But the phrase on the priest's lips was disingenuous for he knew that a priest should not speak lightly on that theme. The phrase had been spoken lightly with design and he felt that his face was being searched by the eyes in the shadow. Whatever he had heard or read of the craft of jesuits he had put aside frankly as not borne out by his own experience. His masters, even when they had not attracted him, had seemed to him always intelligent and serious priests, athletic and high-spirited prefects. He thought of them as men who washed their bodies briskly with cold water and wore clean cold linen. During all the years he had lived among them in Clongowes and in Belvedere he had received only two pandies and, though these had been dealt him in the wrong, he knew that he had often escaped punishment. During all those years he had never heard from any of his masters a flippant word: it was they who had taught him christian doctrine and urged him to live a good life and, when he had fallen into grievous sin, it was they who had led him back to grace. Their presence had made him diffident of himself when he was a muff in Clongowes and it had made him diffident of himself also while he had held his equivocal position in Belvedere. A constant sense of this had remained with him up to the last year of his school life. He had never once disobeyed or allowed turbulent companions to seduce him from his habit of quiet obedience; and, even when he doubted some statement of a master, he had never presumed to doubt openly. Lately some of their judgements had sounded a little childish in his ears and had made him feel a regret and pity as though he were slowly passing out of an accustomed world and were hearing its language for the last time. One day when some boys had gathered round a priest under the shed near the chapel, he had heard the priest say:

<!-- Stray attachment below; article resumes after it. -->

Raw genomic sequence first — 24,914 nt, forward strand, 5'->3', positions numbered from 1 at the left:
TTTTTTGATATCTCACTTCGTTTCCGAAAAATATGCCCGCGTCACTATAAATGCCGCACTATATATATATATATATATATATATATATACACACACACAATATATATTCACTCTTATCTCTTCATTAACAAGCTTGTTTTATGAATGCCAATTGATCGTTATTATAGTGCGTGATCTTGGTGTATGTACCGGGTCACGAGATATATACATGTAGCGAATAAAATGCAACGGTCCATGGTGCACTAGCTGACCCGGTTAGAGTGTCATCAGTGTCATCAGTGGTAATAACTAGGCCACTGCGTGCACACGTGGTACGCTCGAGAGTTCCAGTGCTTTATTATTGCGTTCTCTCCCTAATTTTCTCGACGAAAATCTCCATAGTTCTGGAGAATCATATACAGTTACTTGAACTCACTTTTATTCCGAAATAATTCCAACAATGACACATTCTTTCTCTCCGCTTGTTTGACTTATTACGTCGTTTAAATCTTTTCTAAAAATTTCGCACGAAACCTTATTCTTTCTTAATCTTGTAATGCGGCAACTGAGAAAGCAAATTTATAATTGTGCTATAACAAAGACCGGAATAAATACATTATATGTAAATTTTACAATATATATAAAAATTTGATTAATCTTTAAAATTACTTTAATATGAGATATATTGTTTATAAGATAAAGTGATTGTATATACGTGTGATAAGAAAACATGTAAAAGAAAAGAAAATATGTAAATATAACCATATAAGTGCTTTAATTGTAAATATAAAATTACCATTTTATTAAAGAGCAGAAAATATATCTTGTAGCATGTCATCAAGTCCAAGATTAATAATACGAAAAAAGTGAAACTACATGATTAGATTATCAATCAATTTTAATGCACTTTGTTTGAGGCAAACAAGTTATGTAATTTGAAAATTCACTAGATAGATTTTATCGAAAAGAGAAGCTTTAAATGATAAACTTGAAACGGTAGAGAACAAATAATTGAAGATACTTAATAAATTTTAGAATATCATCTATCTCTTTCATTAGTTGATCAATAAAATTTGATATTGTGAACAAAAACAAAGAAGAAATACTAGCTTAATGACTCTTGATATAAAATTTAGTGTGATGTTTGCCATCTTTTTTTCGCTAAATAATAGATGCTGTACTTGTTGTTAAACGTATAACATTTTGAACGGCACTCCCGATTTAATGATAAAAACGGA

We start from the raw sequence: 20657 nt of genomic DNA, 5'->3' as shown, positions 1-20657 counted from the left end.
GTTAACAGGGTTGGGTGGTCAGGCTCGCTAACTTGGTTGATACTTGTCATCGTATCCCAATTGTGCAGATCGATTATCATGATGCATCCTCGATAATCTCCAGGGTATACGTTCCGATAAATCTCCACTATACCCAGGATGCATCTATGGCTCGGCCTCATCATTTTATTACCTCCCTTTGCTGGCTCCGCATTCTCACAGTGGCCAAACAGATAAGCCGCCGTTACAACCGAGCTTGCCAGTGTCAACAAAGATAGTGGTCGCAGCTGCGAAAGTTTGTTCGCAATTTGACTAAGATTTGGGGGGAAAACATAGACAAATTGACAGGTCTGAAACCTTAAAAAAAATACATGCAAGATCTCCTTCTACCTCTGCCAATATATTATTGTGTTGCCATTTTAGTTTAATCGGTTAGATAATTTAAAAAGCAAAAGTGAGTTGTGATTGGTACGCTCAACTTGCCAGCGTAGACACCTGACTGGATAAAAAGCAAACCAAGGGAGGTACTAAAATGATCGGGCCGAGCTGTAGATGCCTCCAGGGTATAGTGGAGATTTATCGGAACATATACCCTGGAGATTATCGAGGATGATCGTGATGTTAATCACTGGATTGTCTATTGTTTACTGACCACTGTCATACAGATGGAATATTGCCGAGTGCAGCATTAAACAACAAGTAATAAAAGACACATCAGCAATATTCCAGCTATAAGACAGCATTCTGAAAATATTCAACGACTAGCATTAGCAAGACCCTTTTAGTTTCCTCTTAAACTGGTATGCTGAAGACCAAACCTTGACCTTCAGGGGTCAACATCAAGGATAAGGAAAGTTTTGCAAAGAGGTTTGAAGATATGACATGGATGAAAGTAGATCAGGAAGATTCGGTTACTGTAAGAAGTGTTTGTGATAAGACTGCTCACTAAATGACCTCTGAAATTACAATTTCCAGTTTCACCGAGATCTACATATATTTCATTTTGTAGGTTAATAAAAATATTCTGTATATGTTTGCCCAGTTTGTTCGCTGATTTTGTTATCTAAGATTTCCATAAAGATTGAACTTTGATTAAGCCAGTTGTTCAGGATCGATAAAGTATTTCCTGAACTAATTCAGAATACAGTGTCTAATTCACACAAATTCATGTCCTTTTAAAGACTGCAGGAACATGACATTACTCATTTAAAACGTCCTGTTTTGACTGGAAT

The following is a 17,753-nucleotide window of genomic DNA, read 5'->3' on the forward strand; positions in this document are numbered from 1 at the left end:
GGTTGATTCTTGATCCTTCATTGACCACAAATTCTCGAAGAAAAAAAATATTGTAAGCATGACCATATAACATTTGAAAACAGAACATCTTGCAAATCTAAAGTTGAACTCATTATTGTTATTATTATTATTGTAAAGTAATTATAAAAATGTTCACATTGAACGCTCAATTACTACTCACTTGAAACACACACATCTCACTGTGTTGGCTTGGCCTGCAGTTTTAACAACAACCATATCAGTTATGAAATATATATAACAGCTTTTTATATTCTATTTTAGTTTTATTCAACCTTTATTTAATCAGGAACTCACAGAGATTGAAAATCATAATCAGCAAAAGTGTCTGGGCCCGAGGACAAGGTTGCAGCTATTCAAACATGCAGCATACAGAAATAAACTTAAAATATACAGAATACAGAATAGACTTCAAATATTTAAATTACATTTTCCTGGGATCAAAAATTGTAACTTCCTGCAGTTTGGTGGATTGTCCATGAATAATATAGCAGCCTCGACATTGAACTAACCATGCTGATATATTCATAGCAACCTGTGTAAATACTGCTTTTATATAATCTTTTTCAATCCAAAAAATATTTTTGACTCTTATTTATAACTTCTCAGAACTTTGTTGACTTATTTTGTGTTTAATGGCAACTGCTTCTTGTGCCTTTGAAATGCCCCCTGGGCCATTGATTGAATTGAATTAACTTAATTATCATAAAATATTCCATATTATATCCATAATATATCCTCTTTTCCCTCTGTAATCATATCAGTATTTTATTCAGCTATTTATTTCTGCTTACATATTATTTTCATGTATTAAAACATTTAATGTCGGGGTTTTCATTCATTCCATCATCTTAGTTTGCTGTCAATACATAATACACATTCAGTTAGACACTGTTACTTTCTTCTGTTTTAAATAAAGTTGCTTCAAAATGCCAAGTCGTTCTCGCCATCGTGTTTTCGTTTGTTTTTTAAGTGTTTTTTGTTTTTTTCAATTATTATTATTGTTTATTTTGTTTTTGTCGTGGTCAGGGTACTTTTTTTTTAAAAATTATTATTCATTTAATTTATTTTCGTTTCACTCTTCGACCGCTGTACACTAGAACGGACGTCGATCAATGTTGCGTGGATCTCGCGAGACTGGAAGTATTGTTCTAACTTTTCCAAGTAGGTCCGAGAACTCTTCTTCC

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After he commits the “violent sin” where does Stephen hear sermons that terrify him?